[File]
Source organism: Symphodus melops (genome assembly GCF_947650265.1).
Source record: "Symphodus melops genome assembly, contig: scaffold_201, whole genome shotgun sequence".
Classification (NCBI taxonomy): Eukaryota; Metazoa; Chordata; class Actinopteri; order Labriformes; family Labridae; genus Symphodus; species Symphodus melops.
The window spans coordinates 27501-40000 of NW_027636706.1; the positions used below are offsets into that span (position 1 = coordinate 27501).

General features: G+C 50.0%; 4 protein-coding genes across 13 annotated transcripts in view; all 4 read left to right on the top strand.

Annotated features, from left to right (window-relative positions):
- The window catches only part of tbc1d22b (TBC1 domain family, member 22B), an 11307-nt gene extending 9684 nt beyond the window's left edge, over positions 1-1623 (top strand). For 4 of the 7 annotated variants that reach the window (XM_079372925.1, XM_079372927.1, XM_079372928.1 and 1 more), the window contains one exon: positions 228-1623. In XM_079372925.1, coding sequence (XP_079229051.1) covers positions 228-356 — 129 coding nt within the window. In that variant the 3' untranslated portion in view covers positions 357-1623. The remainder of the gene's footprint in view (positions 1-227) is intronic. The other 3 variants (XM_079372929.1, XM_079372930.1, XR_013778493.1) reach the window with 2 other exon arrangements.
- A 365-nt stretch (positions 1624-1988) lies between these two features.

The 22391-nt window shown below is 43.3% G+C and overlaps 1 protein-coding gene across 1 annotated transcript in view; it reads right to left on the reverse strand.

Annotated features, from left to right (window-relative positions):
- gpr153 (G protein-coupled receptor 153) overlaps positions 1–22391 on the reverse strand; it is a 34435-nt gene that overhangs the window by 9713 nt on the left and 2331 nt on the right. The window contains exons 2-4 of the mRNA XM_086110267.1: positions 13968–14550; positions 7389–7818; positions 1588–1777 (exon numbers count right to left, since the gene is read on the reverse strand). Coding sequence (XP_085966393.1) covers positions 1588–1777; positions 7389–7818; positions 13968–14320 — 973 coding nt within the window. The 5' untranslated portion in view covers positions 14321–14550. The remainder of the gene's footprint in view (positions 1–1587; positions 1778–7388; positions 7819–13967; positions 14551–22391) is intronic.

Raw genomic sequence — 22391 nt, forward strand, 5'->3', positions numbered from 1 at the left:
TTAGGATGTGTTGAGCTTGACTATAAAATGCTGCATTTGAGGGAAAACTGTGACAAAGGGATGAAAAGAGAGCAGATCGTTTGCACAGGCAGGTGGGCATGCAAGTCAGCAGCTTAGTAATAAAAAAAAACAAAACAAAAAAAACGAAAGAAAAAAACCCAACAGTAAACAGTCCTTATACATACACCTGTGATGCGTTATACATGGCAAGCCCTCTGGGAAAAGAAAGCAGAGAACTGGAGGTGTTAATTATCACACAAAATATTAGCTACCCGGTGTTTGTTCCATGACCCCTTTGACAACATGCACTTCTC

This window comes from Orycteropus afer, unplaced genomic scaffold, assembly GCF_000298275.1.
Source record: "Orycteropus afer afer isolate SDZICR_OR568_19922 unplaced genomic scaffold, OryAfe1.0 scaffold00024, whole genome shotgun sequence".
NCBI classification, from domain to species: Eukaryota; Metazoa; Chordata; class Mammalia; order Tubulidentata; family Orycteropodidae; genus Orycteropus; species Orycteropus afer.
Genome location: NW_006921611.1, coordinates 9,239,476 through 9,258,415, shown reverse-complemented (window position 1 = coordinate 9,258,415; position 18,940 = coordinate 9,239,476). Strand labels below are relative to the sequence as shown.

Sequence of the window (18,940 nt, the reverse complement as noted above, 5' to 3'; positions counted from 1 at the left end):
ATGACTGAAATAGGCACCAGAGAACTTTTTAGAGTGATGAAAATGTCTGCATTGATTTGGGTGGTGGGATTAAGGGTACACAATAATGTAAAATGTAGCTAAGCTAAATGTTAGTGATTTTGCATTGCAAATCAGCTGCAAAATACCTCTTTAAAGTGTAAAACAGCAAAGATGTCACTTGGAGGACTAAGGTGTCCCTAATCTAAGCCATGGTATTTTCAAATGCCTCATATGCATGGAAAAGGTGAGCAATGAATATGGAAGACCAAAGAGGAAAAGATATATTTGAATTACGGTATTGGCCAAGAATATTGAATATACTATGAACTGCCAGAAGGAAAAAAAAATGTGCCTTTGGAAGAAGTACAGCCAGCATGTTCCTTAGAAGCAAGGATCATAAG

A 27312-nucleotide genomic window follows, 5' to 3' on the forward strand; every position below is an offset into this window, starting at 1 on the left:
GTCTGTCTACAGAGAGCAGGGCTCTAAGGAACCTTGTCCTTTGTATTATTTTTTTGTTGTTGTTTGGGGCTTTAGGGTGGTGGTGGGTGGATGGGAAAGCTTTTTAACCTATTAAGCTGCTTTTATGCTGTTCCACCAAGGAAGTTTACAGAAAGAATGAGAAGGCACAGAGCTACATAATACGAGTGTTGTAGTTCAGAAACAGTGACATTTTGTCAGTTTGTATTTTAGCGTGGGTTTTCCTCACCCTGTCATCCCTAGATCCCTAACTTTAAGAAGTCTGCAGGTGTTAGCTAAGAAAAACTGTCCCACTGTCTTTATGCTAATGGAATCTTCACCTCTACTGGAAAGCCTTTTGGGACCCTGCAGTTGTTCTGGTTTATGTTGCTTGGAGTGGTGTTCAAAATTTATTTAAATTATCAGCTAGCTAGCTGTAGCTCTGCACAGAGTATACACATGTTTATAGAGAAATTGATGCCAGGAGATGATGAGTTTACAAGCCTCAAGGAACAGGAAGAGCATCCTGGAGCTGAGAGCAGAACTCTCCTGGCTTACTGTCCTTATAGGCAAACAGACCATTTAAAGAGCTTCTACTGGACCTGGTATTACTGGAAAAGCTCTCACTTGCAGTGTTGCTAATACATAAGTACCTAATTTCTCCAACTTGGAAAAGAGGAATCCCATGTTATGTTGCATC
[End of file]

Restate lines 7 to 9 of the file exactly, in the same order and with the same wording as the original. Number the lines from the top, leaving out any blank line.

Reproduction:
- The window catches only part of tbc1d22b (TBC1 domain family, member 22B), an 11307-nt gene extending 9684 nt beyond the window's left edge, over positions 1-1623 (top strand). For 4 of the 7 annotated variants that reach the window (XM_079372925.1, XM_079372927.1, XM_079372928.1 and 1 more), the window contains one exon: positions 228-1623. In XM_079372925.1, coding sequence (XP_079229051.1) covers positions 228-356 — 129 coding nt within the window. In that variant the 3' untranslated portion in view covers positions 357-1623. The remainder of the gene's footprint in view (positions 1-227) is intronic. The other 3 variants (XM_079372929.1, XM_079372930.1, XR_013778493.1) reach the window with 2 other exon arrangements.
- A 365-nt stretch (positions 1624-1988) lies between these two features.

The 22391-nt window shown below is 43.3% G+C and overlaps 1 protein-coding gene across 1 annotated transcript in view; it reads right to left on the reverse strand.